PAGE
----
Temporal Dynamics of the Adult Female Lower Urinary Tract Microbiota
Temporal dynamics of certain human microbiotas have been described in longitudinal studies; variability often relates to modifiable factors or behaviors. Early studies of the urinary microbiota preferentially used samples obtained by transurethral catheterization to minimize vulvovaginal microbial contributions. Whereas voided specimens are preferred for longitudinal studies, the few studies that reported longitudinal data were limited to women with lower urinary tract (LUT) symptoms, due to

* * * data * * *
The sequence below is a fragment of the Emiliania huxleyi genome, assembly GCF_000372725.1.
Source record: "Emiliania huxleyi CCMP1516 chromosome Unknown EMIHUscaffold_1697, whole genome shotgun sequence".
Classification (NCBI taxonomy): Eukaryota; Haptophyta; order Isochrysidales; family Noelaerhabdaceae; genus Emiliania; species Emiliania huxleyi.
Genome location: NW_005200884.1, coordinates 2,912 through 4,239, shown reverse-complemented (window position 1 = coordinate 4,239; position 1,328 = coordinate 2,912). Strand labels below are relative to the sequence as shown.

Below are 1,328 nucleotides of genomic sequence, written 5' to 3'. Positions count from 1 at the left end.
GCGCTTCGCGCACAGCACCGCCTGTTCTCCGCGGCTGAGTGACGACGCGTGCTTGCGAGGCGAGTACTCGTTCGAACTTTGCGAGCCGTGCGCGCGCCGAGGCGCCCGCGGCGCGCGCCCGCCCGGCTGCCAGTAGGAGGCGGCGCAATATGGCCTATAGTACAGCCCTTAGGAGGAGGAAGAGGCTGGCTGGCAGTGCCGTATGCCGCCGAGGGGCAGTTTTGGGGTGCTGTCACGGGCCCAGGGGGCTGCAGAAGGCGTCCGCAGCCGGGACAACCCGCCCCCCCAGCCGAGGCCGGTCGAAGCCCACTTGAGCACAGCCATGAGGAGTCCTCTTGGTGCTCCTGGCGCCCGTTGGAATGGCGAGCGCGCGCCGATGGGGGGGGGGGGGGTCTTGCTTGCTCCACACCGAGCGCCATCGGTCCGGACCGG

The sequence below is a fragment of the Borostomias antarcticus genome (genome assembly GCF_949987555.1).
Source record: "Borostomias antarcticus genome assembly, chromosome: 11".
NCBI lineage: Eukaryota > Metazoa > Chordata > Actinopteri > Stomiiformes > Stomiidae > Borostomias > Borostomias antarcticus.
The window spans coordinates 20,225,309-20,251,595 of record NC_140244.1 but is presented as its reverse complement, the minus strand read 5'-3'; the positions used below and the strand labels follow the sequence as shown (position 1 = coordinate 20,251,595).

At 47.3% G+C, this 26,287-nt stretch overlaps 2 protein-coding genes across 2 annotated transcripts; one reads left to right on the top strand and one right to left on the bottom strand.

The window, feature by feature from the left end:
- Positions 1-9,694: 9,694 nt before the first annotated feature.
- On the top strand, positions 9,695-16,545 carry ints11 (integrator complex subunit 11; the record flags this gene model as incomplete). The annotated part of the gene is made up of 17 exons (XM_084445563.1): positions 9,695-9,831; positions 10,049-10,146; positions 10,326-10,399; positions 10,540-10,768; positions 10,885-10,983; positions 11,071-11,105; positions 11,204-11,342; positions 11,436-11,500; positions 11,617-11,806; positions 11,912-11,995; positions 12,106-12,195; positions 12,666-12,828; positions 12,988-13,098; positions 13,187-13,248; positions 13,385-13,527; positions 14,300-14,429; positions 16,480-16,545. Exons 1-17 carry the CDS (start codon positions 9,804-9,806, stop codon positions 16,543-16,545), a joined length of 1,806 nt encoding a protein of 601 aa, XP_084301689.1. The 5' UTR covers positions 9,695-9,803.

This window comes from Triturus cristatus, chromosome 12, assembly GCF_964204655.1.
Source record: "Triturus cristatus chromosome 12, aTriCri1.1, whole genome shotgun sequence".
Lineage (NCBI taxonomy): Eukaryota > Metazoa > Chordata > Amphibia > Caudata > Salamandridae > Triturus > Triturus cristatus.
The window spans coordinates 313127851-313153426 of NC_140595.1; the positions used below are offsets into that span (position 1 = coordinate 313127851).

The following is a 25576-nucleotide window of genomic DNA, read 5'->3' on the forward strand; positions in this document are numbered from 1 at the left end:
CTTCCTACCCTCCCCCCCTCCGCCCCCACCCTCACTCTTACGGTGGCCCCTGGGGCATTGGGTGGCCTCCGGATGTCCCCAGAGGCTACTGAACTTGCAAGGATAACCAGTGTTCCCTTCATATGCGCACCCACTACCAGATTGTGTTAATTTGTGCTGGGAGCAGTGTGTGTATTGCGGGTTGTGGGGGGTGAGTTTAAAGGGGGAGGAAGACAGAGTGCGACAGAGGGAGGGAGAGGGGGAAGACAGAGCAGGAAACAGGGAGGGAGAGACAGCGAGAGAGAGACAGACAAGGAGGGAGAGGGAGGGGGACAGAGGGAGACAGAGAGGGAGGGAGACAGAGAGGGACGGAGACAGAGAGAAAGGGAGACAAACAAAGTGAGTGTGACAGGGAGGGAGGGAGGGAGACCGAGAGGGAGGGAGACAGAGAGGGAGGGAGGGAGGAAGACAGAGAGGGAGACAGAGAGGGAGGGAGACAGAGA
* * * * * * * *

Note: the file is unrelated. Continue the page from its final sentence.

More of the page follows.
... e of accessing a clinical population for sampling and the impracticality and risk of collecting repeated catheterized urine specimens in a nonclinical population. Here, we studied the microbiota of the LUT of nonsymptomatic, premenopausal women using midstream voided urine (MSU) specimens to investigate relationships between microbial dynamics and personal factors. Using 16S rRNA gene sequencing and a metaculturomics method called expanded quantitative urine culture (EQUC), we characterized the microbiotas of MSU and periurethral swab specimens collected daily for approximately 3 months from a small cohort of adult women. Participants were screened for eligibility, including the ability to self-collect paired urogenital specimens prior to enrollment. In this population, we found that measures of microbial dynamics related to specific participant-reported factors, particularly menstruation and vaginal intercourse. Further investigation of the trends revealed differences in the composition and diversity of LUT microbiotas within and across participants. These data, in combination with previous studies showing relationships between the LUT microbiota and LUT symptoms, suggest that personal factors relating to the genitourinary system may be an important consideration in the etiology, prevention, and/or treatment of LUT disorders. IMPORTANCE Following the discovery of the collective human urinary microbiota, important knowledge gaps remain, including the stability and variability of this microbial niche over time. Initial urinary studies preferentially utilized samples obtained by transurethral catheterization to minimize contributions from vulvovaginal microbes. However, catheterization has the potential to alter the urinary microbiota; therefore, voided specimens are preferred for longitudinal studies. In this report, we describe microbial findings obtained by daily assessment over 3 months in a small cohort of adult women. We found that, similarly to vaginal microbiotas, lower urinary tract (LUT) microbiotas are dynamic, with changes relating to several factors, particularly menstruation and vaginal intercourse. Our study results show that LUT microbiotas are both dynamic and resilient. They also offer novel opportunities to target LUT microbiotas by preventative or therapeutic means, through risk and/or protective factor modification.